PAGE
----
The immune compartment of the tumor microenvironment has recently attracted extensive interest due to its importance both in the understanding of basic tumor biology and implications for clinical applications.  Importantly, the Immune Score (IS) that assesses immune infiltrate, has been shown to provide high prognostic value for certain cancer types.  For example, when compared to other clinical criteria, the IS of both primary tumors and metastases was shown to be a better predictor of disease recurrence and survival in colorectal cancer patients following surgery. From a functional perspective, one of the key features of the tumor-immune contexture is its immunosuppressive environment, which underlies the basis for tumor escape from host immune destruction. While both tumor-intrinsic and -extrinsic mechanisms have been explored, it is now generally accepted that FOXP3+ T regulatory (Treg) cells, a small subpopulation of CD4+ T cells endowed with potent suppressive capacity, can play a pivotal role in inducing tumor-specific immune tolerance. Colorectal cancer (CRC) is diagnosed over 1.5 million worldwide each year and is the third most common cause of cancer-related mortality (700,000 CRC-related deaths per year). Mortality is almost invariably due to the development of distant metastases and the factors that determine whether or not a tumor will metastasize are poorly understood and an area of intense investigation. Sonia will be exploring the functional consequences of interactions between Treg cells and CRC tumors using a variety of state-of-the-art in vitro and in vivo tumor-organoid models.

This work is supported by a grant from World Wide Cancer Research.

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A druggable Foxp3 stability circuit that can fine-tune immune homeostasis

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The Foxp3 transcription factor is a crucial determinant of both regulatory T (Treg) cell development and their functional maintenance. Appropriate modulation of tolerogenic immune responses therefore requires the tight regulation of Foxp3 transcriptional output, and this involves both transcriptional and post-translational regulation. Here, we show that during T cell activation, phosphorylation of Foxp3 in Treg cells can be regulated by a TGF-β activated kinase 1 (TAK1)-Nemo-like kinase (NLK) signaling pathway. NLK interacts and phosphorylates Foxp3 in Treg cells, resulting in the stabilization of protein levels by preventing association with the STUB1 E3-ubiquitin protein ligase. Conditional Treg cell NLK-knockout (NLKΔTreg) results in decreased Treg cell-mediated immunosuppression in vivo, and NLK-deficient Treg cell animals develop more severe experimental autoimmune encephalomyelitis. Our data suggest a molecular mechanism, in which stimulation of TCR-mediated signaling can induce a TAK1-NLK pathway to sustain Foxp3 transcriptional activity through the stabilisation of protein levels, thereby maintaining TREG cell suppressive function. This work is a collaborative effort between our group and Dietmar Zaiss and has been driven by Veerle Fleskens (UMCU) and Carlos Minutti (University of Edinburgh) together with many important international partners. Part of a long-term research line we have identified a druggable Foxp3 stability circuit that could be used to modulate Treg cell activity in a variety of pathological situations. You can read more about this work here in Cell Reports.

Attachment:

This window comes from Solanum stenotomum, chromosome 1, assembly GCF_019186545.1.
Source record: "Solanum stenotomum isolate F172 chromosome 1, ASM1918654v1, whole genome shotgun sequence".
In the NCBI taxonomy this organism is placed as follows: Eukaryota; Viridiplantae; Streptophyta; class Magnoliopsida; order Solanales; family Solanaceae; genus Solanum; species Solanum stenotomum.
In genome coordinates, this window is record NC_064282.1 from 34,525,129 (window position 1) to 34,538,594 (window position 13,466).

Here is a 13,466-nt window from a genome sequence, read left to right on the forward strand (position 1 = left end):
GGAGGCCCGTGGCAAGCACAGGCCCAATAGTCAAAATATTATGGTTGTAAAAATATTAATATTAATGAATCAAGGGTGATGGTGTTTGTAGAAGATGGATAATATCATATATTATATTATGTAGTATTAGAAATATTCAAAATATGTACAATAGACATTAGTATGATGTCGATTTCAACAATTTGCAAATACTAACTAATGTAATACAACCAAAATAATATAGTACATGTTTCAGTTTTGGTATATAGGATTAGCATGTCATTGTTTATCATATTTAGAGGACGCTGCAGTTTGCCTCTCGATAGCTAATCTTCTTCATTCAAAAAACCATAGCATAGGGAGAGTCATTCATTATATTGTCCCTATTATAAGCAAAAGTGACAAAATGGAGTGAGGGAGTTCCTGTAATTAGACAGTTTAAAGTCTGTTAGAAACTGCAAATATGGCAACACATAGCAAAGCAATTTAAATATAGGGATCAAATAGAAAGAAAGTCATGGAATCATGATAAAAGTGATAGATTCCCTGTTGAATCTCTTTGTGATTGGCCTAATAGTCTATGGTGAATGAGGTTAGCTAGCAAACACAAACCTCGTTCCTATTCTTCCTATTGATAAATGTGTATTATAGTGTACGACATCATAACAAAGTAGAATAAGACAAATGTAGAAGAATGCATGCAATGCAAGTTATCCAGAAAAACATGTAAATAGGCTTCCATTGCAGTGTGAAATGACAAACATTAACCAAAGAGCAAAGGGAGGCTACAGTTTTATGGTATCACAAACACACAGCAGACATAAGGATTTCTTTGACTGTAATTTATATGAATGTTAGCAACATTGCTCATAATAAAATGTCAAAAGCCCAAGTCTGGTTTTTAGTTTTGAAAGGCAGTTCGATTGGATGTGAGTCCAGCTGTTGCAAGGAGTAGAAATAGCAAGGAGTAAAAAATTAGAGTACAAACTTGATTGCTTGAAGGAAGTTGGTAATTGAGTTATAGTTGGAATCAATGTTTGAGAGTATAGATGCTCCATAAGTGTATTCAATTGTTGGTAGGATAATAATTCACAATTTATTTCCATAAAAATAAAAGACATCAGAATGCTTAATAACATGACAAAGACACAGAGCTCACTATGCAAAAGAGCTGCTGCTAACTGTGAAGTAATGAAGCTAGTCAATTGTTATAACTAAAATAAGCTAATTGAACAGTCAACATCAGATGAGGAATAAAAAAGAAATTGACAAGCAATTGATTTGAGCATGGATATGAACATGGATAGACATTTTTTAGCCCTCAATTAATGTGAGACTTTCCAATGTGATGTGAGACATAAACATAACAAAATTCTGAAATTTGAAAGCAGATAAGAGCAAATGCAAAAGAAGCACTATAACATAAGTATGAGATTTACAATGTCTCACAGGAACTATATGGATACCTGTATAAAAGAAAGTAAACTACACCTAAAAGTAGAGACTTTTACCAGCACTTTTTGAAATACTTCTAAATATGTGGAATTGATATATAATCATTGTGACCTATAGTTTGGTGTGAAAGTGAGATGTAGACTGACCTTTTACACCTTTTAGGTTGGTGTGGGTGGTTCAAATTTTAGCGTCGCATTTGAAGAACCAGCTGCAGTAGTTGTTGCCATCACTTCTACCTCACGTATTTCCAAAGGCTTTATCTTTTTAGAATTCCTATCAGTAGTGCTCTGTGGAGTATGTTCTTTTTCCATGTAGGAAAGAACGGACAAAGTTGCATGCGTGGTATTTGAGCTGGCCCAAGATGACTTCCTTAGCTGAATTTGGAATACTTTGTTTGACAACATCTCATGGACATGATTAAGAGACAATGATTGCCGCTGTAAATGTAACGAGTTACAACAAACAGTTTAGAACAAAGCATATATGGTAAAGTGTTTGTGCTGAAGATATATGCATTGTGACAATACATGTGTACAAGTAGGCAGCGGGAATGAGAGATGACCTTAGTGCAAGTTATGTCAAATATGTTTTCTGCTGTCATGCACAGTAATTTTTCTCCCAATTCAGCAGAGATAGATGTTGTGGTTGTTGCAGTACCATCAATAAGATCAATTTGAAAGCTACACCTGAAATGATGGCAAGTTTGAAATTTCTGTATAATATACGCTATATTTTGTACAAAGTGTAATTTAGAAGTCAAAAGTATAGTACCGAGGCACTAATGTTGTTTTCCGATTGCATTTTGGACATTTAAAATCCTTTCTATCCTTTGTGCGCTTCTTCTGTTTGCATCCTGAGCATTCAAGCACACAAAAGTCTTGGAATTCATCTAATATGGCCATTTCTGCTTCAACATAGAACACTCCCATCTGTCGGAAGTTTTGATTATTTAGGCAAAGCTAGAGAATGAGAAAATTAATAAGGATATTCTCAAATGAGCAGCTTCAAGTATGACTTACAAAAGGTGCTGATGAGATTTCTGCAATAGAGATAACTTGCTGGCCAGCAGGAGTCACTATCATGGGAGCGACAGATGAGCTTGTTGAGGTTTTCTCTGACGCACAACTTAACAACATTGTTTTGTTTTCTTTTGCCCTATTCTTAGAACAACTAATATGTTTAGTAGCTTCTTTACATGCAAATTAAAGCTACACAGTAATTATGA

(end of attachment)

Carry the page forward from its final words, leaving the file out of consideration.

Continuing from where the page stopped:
Welcome to new PhD student Alessandro Cutilli

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Alessandro Cutilli recently graduated from University of Padua (Italy) and has joined the Coffer Lab to work on a collaborative project together with Caroline Lindeman’s group focusing on CD4+ T cells in graft-versus-host-disease. Graft-versus-Host-Disease is the most life-threatening complication following allogeneic hematopoietic stem cell transplantation (HSCT) where patients are transplanted with a combination of donor hematopoietic stem cells and lymphocytes. Despite treatment and prevention strategies GvHD with intestinal and liver involvement still has around a 30% mortality rate and forms a large urgent unmet medical need. Transferred alloreactive T cells respond in a complex manner, and the reasons for induction of GvHD, while involving inappropriately targeted CD4+ T cell activation, remain largely unclear and difficult to predict. Devising strategies to transiently "inactivate" T cells that mediate unwanted immune responses will have important implications for the control GvHD after bone marrow transplantation. Existing therapies, such as steroid-treatment, tend to broadly suppress undesirable immune responses, are often ineffective, and can trigger a variety of unwanted side effects. This is particularly dangerous in transplant patients who are extremely susceptible to infection. One critical control mechanism that ensures peripheral T cells avoid inappropriate activation is the induction of anergy, a hyporesponsive-state where cells don’t proliferate or produce cytokines and are more resistant to subsequent stimulation. Our recent preliminary data has shown for the first time that it is possible to induce anergy in CD4+ T cell populations by inhibiting (macro)autophagy, even in hyperactivated cells. Alessandro will be further investigating this using complex in vitro 3D cell culture systems as part of the EU COFUND RESCUE consortium.